Alaskan forests, Atlanta-area sprawl, Yellowstone grizzlies . . . but the work of Club volunteers and staff is not strictly domestic. Forests are shrinking, sprawl is blooming and species diversity is plummeting across the globe. So, like our campaigns on the home front, the Club's international programs - trade, human rights and population stabilization - have had a busy and productive year.
Don't Trade Away Our
Where trade is concerned, the Multilateral Agreement on Investments is public enemy No. 1. If it takes effect, foreign investors could sue for any new environmental law that might hurt their profits. Already, Canada has essentially been forced to roll back its ban on the toxic gasoline additive MMT because of similar provisions in NAFTA.
Fortunately, Club activists across the country have jumped into the fray. Marion Harding of Oswego, Ill., has helped generate letters against the MAI from chapter members and the Kendall County Board. Barb McKasson of Makanda, Ill., fired up activists to send over a hundred letters to President Clinton opposing the proposed investment pact. Joan Brasaemle of Akron, Ohio, organized an activist-training workshop to build a statewide campaign opposing the MAI.
The Sierra Club also rallied the environmental community - and campaigned alongside organized labor - in October 1998 to help defeat Fast Track trade legislation. Fast Track is used to speed trade deals, such as NAFTA expansion and the MAI, through Congress without amendment.
The National Pork Producers Council and other agribusiness interests had pushed vigorously for Fast Track - pleading the need to boost exports. Volunteer Hank Graddy refuted their argument in a letter-to-the editor in the Lexington Herald-Leader: "[Factory hog farms] that ship our pork abroad leave a mess behind . . . . If the environmental record of these hog farms is any indicator, Kentucky is literally, well . . . knee-deep in NAFTA."
"Next year, the Sierra Club will fight for a new 'right-track' trade policy that protects working families and the environment," said Dan Seligman, Responsible Trade campaign director. "We'll also provide new action kits on a variety of hot trade issues, including a recent attack on our sea turtle protections by the World Trade Organization, the declining safety of our food supply as imports rise and a new wave of invasive forest-pest threats caused by log imports."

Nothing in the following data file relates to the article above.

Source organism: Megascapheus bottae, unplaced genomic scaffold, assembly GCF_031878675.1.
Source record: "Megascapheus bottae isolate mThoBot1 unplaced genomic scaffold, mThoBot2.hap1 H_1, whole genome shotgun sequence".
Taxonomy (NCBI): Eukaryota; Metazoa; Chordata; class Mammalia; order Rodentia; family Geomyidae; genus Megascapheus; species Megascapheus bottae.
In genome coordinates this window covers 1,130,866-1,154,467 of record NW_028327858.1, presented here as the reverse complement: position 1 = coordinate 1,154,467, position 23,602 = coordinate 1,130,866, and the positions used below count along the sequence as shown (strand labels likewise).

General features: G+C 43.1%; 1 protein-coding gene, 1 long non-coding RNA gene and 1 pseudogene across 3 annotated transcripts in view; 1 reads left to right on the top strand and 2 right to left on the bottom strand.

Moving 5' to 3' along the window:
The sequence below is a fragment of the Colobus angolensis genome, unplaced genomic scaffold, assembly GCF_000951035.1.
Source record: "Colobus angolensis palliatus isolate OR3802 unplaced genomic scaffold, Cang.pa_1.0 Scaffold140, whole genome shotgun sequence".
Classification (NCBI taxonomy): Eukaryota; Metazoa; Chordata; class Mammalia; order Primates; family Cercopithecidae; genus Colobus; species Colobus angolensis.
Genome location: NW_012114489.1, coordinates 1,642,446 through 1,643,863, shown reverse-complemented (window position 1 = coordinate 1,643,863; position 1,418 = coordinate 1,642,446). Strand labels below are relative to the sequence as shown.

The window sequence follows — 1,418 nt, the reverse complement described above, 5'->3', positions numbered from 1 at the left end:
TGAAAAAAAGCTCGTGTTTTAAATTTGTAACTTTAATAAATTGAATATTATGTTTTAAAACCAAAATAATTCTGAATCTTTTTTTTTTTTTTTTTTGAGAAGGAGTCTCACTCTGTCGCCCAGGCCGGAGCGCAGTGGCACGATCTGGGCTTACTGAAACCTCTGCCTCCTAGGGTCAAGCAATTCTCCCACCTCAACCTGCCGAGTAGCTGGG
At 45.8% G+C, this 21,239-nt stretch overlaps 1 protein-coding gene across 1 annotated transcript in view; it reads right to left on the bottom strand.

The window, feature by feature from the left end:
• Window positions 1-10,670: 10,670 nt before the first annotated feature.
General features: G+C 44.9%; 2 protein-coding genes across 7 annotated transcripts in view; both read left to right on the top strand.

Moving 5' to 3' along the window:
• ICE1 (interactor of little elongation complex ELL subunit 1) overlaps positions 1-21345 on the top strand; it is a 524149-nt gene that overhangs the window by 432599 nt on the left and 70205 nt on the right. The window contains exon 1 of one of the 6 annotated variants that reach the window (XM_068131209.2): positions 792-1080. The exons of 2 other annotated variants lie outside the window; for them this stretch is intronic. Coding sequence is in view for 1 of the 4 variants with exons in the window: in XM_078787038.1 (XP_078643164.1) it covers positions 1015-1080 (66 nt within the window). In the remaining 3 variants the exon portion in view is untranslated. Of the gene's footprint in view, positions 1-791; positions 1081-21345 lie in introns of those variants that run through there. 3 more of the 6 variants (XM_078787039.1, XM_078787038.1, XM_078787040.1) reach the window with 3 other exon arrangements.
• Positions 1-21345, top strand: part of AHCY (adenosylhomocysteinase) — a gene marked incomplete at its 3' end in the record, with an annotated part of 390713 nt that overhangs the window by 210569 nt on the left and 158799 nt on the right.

Struggle for Freedom
September saw the release of the "Ogoni 20," the Nigerian environmentalists who were arrested with the late Ken Saro-Wiwa in 1994 and have languished in jail for the past four years. The Ogoni had been working to protect their homeland in the Niger Delta from further environmental havoc at the hands of Royal Dutch/Shell."We have a network of over 400 volunteer activists on our Nigeria list," said Stephen Mills, director of the International Program. "Their work organizing rallies, postcard campaigns and pickets has kept the Ogoni issue alive." In another step forward, the United Nations has called for an independent environmental survey of the Nigerian Delta to solve the dispute between the Ogoni and Shell about the destruction there.
Bob Mazelow reported from the Lakeside School in Washington that his class of seniors uses the Ogoni case to learn about conflict resolution. They study the crisis for two weeks, then role play, acting out the parts of Sierra Club members, the Ogoni elders, Shell Oil and the United Nations. "By the end of the class," Mazelow said, "they realize that as consumers they're responsible, because they fuel the demand for oil."
And in October, Alexander Nikitin, who'd been charged with treason and espionage for exposing the environmental hazards of a decrepit fleet of Russian nuclear submarines, got his day in court. A St. Petersburg judge threw out the evidence the prosecutors had collected and sent them back to create their case anew. Nikitin is still under city arrest, however, and may face these charges again.
The Goldman Foundation has given $900,000 each to the Club and Amnesty International. The two organizations will work together over the next three years to protect the human rights of environmentalists worldwide.
Stabilization Gets a Boost
The Club's Population Stabilization Program has made real strides toward raising awareness and passing good legislation.
"But we had to compromise," said Jennifer Kurz, program assistant of the Global Population Stabilization Program. "For example, we wanted all health plans to cover prescription contraceptives, not just plans for federal workers."
(Federal health plans covering prescription medications must now also cover prescription contraceptives.)
The "Mexico City Global Gag Rule," which would have denied funds to facilities in other countries that discuss or perform abortions, was booted out of the final appropriations bill. However, funding for the United Nations Population Fund was eliminated. Domestically, there were some good gains: Title X, which provides family-planning services to low-income women and teens, increased by $12 million. And, in a major victory, a controversial "parental-consent-notification" amendment was kept out of the bill by strong opposition from the Senate, the administration and grassroots family-planning advocates.
Virginia Schilz, Population Committee chair for the Austin Group, pointed out that people don't think population is an immediate problem. "We need to show people how population is impacting them here and now."
So the fact sheet she created for the table at Ecology Action's Earth Day event focused on how burgeoning population affects Austin. Rising rents, sprawl, pollution and water quality all make the list as the unhappy results of population growth. "We compared population growth in the world, in the United States, in Texas and in Austin. That really brought it home for people."
Go on to the next article, "The Road Not Funded."
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